2019 Budding Botanist Winners
Klorane Botanical Foundation and KidsGardening are honored to announce the winners of the 2019 Budding Botanist grant program. The grants are awarded to school-based educational programs that teach students respect for the environment and the importance of protecting nature through the preservation of plant species and biodiversity. Each winner will receive an award package valued at $3,000 to create new gardens or expand existing gardens. Through the Budding Botanist grant program, we hope to inspire our youngest citizens to value and protect their local ecosystems. This year’s winners are:
Inez Elementary School - Albuquerque, New Mexico
“We want to foster a love and appreciation for our high desert environment as well as show students the bounty that is possible when planting is in harmony with our region,” shares parent Rebecca Brinkerhoff. Using native plants and vegetable and fruits seeds from surrounding pueblos, along with traditional building techniques of the region such as adobe and rammed earth berms, Inez Elementary School has designed a landscape plan to demonstrate xeriscape principles, including water retention techniques and erosion management. “Planting of high-water requirement plants or planting in ways that do not conserve water can be not only impractical, but potentially irresponsible depending on the rainfall each year,” notes Brinkerhoff. “Sustainability, appreciation for the beauty and depth of our arid environment, and respect for our traditional and pueblo community knowledge is what this program is all about.”
Thurston High School - Redford, Michigan
Thurston High School’s AP Environmental Science class is spearheading the installation of a rain garden aimed at increasing biodiversity and watershed health, while also combating invasive species. Their garden will not only serve as a hands-on learning lab for high school students, but willalso be a space where elementary and middle schools classes within the school district can come to learn and explore.
“The garden will be used as a learning lab that provides hands-on and realistic experiences with our local environment,” explains student Sara Borsodi. “The rain garden provides an opportunity to take skills learned in the classroom and apply them to a real life scenario. It is often hard to do this in classes such as AP Environmental Science because the course focuses on such large concepts. However, the rain garden embodies many educational factors focused on sustainability and biodiversity that relate to our local runoff and watershed. While working on the garden, students are educating themselves on how various elements of the environment interact and affect each other. They can take this critical thinking and apply it to our rain garden by deciding what plant species they need to plant in order to attract certain insects, birds, and small mammals that increase biodiversity and sustainability.”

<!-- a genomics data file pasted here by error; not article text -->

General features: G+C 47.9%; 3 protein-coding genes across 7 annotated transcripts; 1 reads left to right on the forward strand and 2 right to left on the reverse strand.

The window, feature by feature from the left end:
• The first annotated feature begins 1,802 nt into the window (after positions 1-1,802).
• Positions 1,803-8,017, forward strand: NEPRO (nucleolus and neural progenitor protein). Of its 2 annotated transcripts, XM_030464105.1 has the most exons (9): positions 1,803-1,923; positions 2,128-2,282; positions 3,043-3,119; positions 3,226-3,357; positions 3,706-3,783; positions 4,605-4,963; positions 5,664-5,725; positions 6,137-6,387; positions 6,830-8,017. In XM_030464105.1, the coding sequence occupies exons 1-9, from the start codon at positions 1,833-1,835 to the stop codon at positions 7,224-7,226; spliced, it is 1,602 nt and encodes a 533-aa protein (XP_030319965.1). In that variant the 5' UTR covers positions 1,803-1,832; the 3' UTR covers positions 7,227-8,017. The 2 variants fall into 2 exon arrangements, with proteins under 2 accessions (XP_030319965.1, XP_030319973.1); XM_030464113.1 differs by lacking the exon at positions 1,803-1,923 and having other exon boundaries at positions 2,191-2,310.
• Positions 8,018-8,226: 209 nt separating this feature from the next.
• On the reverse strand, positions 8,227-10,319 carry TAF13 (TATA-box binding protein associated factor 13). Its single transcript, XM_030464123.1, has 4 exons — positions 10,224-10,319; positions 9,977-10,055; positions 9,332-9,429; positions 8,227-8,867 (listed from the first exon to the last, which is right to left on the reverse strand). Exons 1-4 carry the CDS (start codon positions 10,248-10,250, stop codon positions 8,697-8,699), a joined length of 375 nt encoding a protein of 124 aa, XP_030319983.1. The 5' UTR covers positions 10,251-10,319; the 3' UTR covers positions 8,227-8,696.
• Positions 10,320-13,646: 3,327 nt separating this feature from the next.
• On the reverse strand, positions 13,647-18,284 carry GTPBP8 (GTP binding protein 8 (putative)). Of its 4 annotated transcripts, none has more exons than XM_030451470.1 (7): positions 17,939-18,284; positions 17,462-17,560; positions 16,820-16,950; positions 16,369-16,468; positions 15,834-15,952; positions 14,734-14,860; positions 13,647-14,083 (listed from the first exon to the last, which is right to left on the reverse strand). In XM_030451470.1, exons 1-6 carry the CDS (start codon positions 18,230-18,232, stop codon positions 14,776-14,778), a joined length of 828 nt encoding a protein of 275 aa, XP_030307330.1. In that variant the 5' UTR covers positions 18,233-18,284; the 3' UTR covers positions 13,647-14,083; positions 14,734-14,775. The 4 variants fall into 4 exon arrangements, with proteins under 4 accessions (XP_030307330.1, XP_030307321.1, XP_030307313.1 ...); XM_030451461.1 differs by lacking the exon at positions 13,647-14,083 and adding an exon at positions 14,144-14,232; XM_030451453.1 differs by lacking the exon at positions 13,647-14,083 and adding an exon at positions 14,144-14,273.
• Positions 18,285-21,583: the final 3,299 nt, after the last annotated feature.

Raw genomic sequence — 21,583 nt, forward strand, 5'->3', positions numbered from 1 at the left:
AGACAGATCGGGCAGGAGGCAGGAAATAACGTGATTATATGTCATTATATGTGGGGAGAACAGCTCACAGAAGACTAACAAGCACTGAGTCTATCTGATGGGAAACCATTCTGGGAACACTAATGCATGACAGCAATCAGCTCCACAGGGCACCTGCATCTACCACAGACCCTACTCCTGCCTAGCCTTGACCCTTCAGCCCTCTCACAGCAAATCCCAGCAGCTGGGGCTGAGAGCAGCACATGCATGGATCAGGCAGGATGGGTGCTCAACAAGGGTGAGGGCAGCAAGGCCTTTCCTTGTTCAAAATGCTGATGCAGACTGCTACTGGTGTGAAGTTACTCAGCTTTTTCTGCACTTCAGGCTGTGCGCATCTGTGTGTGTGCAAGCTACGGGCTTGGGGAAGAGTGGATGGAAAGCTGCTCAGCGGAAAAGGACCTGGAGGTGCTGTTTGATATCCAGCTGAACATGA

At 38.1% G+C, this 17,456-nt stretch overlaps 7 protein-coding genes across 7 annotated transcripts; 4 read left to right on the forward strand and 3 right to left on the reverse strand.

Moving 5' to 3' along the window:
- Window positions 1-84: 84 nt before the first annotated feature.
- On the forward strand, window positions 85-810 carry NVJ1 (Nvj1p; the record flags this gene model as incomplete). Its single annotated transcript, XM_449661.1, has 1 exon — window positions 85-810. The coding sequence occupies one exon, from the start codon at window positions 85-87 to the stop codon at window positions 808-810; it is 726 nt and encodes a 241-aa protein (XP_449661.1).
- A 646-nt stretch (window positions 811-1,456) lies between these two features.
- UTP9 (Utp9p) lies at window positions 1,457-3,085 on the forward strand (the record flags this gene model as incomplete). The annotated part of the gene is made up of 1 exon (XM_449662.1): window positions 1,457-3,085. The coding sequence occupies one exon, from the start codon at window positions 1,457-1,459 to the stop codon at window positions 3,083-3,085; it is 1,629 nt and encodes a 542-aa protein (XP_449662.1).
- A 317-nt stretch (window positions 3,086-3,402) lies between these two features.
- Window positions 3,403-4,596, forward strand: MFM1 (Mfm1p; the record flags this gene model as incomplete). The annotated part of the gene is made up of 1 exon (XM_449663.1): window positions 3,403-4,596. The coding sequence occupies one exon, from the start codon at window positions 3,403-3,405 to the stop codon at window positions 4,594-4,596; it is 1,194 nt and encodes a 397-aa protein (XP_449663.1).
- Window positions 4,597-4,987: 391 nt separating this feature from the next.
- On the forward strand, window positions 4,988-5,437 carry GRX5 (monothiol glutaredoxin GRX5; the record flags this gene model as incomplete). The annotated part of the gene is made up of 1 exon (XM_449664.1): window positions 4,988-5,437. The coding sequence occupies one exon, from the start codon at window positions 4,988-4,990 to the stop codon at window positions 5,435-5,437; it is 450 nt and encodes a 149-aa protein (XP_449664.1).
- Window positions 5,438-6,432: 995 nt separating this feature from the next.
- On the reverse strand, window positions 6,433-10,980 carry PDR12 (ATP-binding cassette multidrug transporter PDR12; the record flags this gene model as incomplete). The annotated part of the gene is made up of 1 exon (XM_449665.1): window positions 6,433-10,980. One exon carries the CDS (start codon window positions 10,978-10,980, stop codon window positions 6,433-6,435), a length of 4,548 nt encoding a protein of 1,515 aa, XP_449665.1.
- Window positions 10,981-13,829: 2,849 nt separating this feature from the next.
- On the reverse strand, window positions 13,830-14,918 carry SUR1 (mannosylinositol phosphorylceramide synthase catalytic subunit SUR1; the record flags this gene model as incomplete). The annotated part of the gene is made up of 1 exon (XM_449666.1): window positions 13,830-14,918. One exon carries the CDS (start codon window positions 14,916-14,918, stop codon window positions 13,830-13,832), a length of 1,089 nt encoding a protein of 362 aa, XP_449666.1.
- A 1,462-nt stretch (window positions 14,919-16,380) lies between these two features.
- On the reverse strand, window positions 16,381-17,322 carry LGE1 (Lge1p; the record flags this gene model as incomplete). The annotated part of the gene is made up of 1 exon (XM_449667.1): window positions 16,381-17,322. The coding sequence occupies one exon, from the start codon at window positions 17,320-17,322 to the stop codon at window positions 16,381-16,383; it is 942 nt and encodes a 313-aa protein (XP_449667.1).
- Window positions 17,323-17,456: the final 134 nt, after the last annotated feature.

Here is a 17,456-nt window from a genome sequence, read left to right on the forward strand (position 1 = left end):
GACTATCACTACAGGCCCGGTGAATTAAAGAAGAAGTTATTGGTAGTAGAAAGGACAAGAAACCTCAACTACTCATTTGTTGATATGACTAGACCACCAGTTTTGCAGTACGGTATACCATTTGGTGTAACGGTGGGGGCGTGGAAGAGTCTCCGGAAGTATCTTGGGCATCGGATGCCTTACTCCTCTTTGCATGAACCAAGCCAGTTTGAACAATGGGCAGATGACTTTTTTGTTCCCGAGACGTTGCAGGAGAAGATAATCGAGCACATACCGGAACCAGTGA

Spring Hill Elementary School - Knoxville, Tennessee
Spring Hill Elementary School will be creating a certified wildlife habitat featuring entirely native species. With the help of a local wildlife habitat program, the space will not only promote plant and animal biodiversity, but also serve as a rich platform for community engagement. The entire garden has been planned to utilize only native species: sixteen trees, shrubs, and flowering plants that are native to the city of Knoxville and will serve as a haven for up to 169 species of birds, moths, butterflies, and caterpillars.
STEM Lab Teacher Amanda Callahan-Mims explains that there will be “an abundance of fruiting and flowering trees/shrubs, and herbaceous plants to provide nectar, pollen, fruit, and seeds for animals and insects over the seasons as our indigenous flora allows. The shrubs double as shelter and nesting sites for both birds and insects. There will also be a bird bath for regular access to water.” The garden will also be home to two original sculptures, including a large butterfly and a small Spring Hill Bear (the school’s mascot). The garden will showcase for the community how using native plants can create a functional and beautiful environment.
R.M. Miano Elementary School - Los Banos, California